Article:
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where V is volume to be removed; EBV is estimated blood volume; Hi is initial or starting hematocrit value; Hf is the final or desired hematocrit value; and Hav is the average hematocrit value. The final or desired hematocrit is unclear and is dependent on various factors, including age, procedure, coexisting disease, and expected blood loss. Some have suggested that young infants are not appropriate candidates for ANH, because they have a limited capacity to increase cardiac output in response to anemia and the presence of fetal hemoglobin may limit oxygen unloading (Weldon, 2005). Supporting data, however, are lacking. In studies of older children and adolescents, hematocrit values have been allowed to decrease to as low as 9% without the development of lactic acidosis or other evidence of hypoperfusion (Fontana et al., 1995). The lowest appropriate or safe level of the desired hematocrit value is a function of the critical hemoglobin, which is the hemoglobin or hematocrit value below which oxygen consumption becomes delivery dependent and the ability to increase cardiac output is exceeded as lactic acidosis develops, reflecting insufficient oxygen delivery to the tissues. The critical hemoglobin concentration for humans is unknown, although studies in young healthy volunteers have failed to produce evidence of insufficient oxygen delivery at hemoglobin concentrations as low as 4.8 g/dL despite pharmacologic maneuvers that limited oxygen delivery to 7.3 mL/kg per minute (Lieberman et al., 2000). With the absence of cardiovascular disease in children, the ability to tolerate hematocrits of this level can be reasonably assumed; however, no large body of data exists to support the safety of the practice in children. Safety concerns must be balanced against the evidence for benefit usually determined by a reduction in total allogenic blood transfused or the reduction in exposure to units of allogenic blood. Linderkamp et al. (1992) calculated the following minimally acceptable hemoglobin concentrations: 6 g/dL for children and adults, 12 g/dL for preterm infants at birth, and 11 g/dL for full-term neonates at birth. These critical values were determined from oxygen transport parameters and oxygen consumptions (Linderkamp et al., 1992). Of course, the size of the preterm infant and the full-term neonate would preclude them from ANH; sufficient blood could not be drawn without risking a suboptimal hemoglobin concentration.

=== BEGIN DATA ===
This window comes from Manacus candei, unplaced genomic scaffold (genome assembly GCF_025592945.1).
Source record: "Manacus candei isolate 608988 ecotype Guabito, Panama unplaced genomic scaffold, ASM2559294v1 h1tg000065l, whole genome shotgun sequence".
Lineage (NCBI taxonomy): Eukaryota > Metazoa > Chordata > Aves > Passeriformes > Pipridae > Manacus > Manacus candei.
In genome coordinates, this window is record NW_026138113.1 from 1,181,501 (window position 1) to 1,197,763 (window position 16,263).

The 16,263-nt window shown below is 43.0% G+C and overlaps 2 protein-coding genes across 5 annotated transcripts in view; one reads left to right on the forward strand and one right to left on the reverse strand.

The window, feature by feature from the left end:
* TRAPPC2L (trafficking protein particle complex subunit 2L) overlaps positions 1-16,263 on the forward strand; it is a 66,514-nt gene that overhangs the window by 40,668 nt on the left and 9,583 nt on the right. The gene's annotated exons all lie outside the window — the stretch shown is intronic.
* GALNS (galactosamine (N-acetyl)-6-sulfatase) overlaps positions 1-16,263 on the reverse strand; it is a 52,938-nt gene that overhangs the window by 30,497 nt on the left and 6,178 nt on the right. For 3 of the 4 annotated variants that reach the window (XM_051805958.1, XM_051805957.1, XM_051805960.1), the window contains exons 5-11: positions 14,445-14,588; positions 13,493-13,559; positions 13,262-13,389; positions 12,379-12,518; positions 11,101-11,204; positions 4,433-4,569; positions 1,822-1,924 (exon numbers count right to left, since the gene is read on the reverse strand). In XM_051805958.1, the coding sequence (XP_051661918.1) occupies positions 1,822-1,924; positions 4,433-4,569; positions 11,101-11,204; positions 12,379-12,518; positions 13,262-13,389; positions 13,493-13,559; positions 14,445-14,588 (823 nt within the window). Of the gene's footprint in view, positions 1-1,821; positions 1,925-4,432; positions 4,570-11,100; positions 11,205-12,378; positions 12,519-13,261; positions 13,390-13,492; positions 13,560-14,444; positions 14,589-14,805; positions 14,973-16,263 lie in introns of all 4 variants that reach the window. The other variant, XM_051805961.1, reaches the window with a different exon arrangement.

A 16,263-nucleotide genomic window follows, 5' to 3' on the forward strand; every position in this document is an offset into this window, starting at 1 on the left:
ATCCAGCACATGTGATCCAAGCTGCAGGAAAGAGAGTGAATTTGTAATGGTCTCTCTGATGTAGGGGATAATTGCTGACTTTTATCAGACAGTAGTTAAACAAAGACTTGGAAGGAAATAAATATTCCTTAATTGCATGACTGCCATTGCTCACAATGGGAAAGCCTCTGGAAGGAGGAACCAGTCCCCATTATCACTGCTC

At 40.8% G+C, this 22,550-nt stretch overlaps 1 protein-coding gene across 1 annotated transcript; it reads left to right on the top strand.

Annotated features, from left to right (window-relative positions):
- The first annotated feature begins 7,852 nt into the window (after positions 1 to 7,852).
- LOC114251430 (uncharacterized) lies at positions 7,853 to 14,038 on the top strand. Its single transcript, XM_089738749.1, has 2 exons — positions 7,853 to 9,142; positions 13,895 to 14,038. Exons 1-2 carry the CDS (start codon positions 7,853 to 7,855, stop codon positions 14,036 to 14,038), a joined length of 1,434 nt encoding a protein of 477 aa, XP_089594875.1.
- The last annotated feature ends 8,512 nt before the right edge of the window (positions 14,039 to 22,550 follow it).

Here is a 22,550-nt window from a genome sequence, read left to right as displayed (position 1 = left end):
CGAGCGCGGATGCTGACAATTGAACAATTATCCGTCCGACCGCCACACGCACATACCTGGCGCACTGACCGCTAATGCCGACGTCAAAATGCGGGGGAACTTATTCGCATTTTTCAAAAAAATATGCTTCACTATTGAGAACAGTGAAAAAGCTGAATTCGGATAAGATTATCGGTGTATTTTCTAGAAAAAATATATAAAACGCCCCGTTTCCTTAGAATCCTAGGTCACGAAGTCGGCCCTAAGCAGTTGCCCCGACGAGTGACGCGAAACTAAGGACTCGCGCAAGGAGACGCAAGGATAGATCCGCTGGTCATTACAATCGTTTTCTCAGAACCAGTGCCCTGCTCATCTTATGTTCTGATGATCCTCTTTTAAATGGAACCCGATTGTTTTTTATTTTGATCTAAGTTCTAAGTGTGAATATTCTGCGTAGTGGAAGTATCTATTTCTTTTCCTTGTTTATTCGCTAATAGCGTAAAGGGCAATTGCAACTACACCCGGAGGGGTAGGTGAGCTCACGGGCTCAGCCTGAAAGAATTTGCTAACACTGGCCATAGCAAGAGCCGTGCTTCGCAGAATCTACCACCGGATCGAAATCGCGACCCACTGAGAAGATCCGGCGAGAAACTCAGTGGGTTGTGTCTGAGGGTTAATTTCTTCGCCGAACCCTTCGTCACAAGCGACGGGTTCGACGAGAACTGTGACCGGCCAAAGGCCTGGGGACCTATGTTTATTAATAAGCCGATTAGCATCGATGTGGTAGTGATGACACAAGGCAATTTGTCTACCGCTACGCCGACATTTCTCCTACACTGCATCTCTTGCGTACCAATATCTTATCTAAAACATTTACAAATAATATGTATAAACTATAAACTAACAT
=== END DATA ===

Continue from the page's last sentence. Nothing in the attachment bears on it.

Several prospective randomized studies in adults show a modest decrease in the need for allogenic blood transfusion in both cardiac and noncardiac surgery (Goodnough et al., 1994; Moran et al., 1995; Kumar et al., 2002). In a 1998 meta-analysis, Bryson et al. did not demonstrate clear benefit with regard to a reduction in exposure to allogenic blood. According to the Society of Thoracic Surgeons Practice Guidelines, in the adult population the usefulness of ANH is not well established but may have benefit when used in conjunction with other blood conservation strategies (Masuda et al., 2000; Ferraris et al., 2007). A small series of adult patients of the Jehovah’s Witness faith who underwent live donor hepatic transplants demonstrated a clear benefit when their results were compared with those of historical controls (Jabbour et al., 2005). The patients in this series not only underwent ANH but also were treated preoperatively with erythropoietin to increase the preoperative level of hemoglobin. The potential benefits of ANH or a combined approach to blood conservation remain unclear and can be addressed only by well-designed studies of sufficient size to provide clinicians with reassurance that the benefit outweighs any potential risk.

Deliberate Hypotension

Controlled, deliberate, or induced hypotension is a method of blood-conservation strategy first described by Cushing in 1917. Since then, the technique has been applied to numerous procedures in various settings, with a multitude of different pharmacologic agents, and with patients of all ages. In a literature review, Tobias (2002) specifically looked at agents and techniques that can be used in infants and children.

Deliberate hypotension is defined as mean arterial pressure of 50 to 65 mm Hg, or 30% below baseline, which decreases bleeding in the surgical field and may be indicated for any procedure in which a relatively bloodless operating field is needed or whenever blood loss can be expected to require transfusion (Degoute, 2007). The ideal pharmacologic agent to induce controlled hypotension has the following characteristics: short onset, easily reversible and titratable, minimal toxic metabolites, minimal effects on vital organs, and predictable dose-dependent effect (Degoute, 2007). Numerous agents have been used successfully in both adults and children. A comprehensive review of agents useful in pediatrics was prepared by Degoute (2007). A summary of drugs is shown in Table 14-1.